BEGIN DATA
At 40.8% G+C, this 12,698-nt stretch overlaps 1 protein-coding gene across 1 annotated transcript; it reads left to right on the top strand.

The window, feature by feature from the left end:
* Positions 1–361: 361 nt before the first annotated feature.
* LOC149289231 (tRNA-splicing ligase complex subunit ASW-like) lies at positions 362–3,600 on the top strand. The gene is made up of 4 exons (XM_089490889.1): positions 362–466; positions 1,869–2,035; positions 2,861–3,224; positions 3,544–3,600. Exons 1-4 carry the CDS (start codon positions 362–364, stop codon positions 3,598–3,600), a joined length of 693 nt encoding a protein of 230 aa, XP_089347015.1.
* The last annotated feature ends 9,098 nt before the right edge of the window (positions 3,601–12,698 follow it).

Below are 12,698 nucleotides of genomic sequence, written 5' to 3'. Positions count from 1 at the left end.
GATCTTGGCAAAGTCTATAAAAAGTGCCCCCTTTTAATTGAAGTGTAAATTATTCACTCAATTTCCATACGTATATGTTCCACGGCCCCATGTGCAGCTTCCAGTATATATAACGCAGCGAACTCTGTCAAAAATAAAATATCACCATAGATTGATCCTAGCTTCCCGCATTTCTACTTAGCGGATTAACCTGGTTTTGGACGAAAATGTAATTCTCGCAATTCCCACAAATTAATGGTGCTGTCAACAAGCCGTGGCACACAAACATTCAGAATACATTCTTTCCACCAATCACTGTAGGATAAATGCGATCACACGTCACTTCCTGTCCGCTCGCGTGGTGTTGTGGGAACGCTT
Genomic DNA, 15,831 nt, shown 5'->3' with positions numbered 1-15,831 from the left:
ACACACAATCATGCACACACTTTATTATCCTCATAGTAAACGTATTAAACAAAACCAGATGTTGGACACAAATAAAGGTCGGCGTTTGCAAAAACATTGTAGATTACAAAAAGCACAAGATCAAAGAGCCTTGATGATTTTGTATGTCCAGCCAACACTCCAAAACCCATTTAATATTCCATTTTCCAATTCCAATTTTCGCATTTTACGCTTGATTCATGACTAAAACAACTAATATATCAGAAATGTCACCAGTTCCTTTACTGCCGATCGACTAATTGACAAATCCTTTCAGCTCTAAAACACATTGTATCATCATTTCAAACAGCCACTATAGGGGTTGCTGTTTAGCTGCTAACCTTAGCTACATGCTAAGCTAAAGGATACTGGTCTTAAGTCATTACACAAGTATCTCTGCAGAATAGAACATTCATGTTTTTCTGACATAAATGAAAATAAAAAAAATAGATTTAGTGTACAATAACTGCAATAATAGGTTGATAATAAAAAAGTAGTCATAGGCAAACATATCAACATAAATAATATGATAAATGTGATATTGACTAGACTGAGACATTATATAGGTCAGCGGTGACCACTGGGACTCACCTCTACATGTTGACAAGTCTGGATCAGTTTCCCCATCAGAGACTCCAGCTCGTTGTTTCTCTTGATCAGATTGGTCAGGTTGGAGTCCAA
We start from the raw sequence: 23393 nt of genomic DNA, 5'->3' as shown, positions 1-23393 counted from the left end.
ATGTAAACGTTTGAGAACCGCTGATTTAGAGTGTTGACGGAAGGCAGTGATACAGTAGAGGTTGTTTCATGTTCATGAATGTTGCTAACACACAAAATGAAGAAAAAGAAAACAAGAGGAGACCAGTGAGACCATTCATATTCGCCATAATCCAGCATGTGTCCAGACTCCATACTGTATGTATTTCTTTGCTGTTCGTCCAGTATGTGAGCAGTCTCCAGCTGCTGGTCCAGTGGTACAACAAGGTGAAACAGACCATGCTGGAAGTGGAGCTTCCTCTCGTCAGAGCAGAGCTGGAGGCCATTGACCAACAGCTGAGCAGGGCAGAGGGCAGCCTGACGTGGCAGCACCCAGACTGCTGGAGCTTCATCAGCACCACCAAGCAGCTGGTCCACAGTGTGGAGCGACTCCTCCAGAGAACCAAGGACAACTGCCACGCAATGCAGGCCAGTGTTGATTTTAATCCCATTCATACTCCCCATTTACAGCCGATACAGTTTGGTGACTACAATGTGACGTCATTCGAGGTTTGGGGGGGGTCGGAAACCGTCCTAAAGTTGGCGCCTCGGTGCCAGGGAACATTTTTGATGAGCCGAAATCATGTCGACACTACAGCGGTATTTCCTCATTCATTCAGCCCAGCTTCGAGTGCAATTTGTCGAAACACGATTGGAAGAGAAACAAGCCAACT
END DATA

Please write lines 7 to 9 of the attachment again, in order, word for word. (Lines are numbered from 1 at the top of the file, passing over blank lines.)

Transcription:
GATCTTGGCAAAGTCTATAAAAAGTGCCCCCTTTTAATTGAAGTGTAAATTATTCACTCAATTTCCATACGTATATGTTCCACGGCCCCATGTGCAGCTTCCAGTATATATAACGCAGCGAACTCTGTCAAAAATAAAATATCACCATAGATTGATCCTAGCTTCCCGCATTTCTACTTAGCGGATTAACCTGGTTTTGGACGAAAATGTAATTCTCGCAATTCCCACAAATTAATGGTGCTGTCAACAAGCCGTGGCACACAAACATTCAGAATACATTCTTTCCACCAATCACTGTAGGATAAATGCGATCACACGTCACTTCCTGTCCGCTCGCGTGGTGTTGTGGGAACGCTT
Genomic DNA, 15,831 nt, shown 5'->3' with positions numbered 1-15,831 from the left:
ACACACAATCATGCACACACTTTATTATCCTCATAGTAAACGTATTAAACAAAACCAGATGTTGGACACAAATAAAGGTCGGCGTTTGCAAAAACATTGTAGATTACAAAAAGCACAAGATCAAAGAGCCTTGATGATTTTGTATGTCCAGCCAACACTCCAAAACCCATTTAATATTCCATTTTCCAATTCCAATTTTCGCATTTTACGCTTGATTCATGACTAAAACAACTAATATATCAGAAATGTCACCAGTTCCTTTACTGCCGATCGACTAATTGACAAATCCTTTCAGCTCTAAAACACATTGTATCATCATTTCAAACAGCCACTATAGGGGTTGCTGTTTAGCTGCTAACCTTAGCTACATGCTAAGCTAAAGGATACTGGTCTTAAGTCATTACACAAGTATCTCTGCAGAATAGAACATTCATGTTTTTCTGACATAAATGAAAATAAAAAAAATAGATTTAGTGTACAATAACTGCAATAATAGGTTGATAATAAAAAAGTAGTCATAGGCAAACATATCAACATAAATAATATGATAAATGTGATATTGACTAGACTGAGACATTATATAGGTCAGCGGTGACCACTGGGACTCACCTCTACATGTTGACAAGTCTGGATCAGTTTCCCCATCAGAGACTCCAGCTCGTTGTTTCTCTTGATCAGATTGGTCAGGTTGGAGTCCAA